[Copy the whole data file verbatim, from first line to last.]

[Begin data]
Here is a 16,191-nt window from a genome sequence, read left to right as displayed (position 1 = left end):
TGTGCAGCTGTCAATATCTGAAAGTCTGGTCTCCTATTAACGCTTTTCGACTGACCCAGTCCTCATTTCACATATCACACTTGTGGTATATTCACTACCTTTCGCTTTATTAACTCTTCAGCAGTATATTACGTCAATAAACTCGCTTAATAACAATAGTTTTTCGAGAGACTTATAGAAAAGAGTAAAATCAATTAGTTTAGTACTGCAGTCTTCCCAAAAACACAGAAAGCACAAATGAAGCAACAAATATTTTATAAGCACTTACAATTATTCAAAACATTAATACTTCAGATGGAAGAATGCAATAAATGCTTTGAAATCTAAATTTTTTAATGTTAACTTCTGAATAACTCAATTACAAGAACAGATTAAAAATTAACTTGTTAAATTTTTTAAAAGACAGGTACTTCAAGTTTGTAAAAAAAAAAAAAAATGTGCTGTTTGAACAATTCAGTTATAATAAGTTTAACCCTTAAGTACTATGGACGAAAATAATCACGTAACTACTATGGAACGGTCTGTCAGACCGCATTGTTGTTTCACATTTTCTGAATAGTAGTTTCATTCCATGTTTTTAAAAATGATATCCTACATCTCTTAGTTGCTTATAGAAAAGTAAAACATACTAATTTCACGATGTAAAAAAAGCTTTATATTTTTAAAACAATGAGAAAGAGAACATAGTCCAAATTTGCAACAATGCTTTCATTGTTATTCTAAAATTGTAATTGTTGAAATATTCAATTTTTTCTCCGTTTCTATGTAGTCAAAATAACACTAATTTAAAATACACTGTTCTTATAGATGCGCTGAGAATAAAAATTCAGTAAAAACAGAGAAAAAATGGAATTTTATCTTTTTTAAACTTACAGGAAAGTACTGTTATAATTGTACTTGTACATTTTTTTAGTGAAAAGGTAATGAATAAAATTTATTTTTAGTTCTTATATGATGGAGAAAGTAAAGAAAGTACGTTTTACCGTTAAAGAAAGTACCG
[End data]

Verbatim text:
Here is a 16,191-nt window from a genome sequence, read left to right as displayed (position 1 = left end):
TGTGCAGCTGTCAATATCTGAAAGTCTGGTCTCCTATTAACGCTTTTCGACTGACCCAGTCCTCATTTCACATATCACACTTGTGGTATATTCACTACCTTTCGCTTTATTAACTCTTCAGCAGTATATTACGTCAATAAACTCGCTTAATAACAATAGTTTTTCGAGAGACTTATAGAAAAGAGTAAAATCAATTAGTTTAGTACTGCAGTCTTCCCAAAAACACAGAAAGCACAAATGAAGCAACAAATATTTTATAAGCACTTACAATTATTCAAAACATTAATACTTCAGATGGAAGAATGCAATAAATGCTTTGAAATCTAAATTTTTTAATGTTAACTTCTGAATAACTCAATTACAAGAACAGATTAAAAATTAACTTGTTAAATTTTTTAAAAGACAGGTACTTCAAGTTTGTAAAAAAAAAAAAAAATGTGCTGTTTGAACAATTCAGTTATAATAAGTTTAACCCTTAAGTACTATGGACGAAAATAATCACGTAACTACTATGGAACGGTCTGTCAGACCGCATTGTTGTTTCACATTTTCTGAATAGTAGTTTCATTCCATGTTTTTAAAAATGATATCCTACATCTCTTAGTTGCTTATAGAAAAGTAAAACATACTAATTTCACGATGTAAAAAAAGCTTTATATTTTTAAAACAATGAGAAAGAGAACATAGTCCAAATTTGCAACAATGCTTTCATTGTTATTCTAAAATTGTAATTGTTGAAATATTCAATTTTTTCTCCGTTTCTATGTAGTCAAAATAACACTAATTTAAAATACACTGTTCTTATAGATGCGCTGAGAATAAAAATTCAGTAAAAACAGAGAAAAAATGGAATTTTATCTTTTTTAAACTTACAGGAAAGTACTGTTATAATTGTACTTGTACATTTTTTTAGTGAAAAGGTAATGAATAAAATTTATTTTTAGTTCTTATATGATGGAGAAAGTAAAGAAAGTACGTTTTACCGTTAAAGAAAGTACCG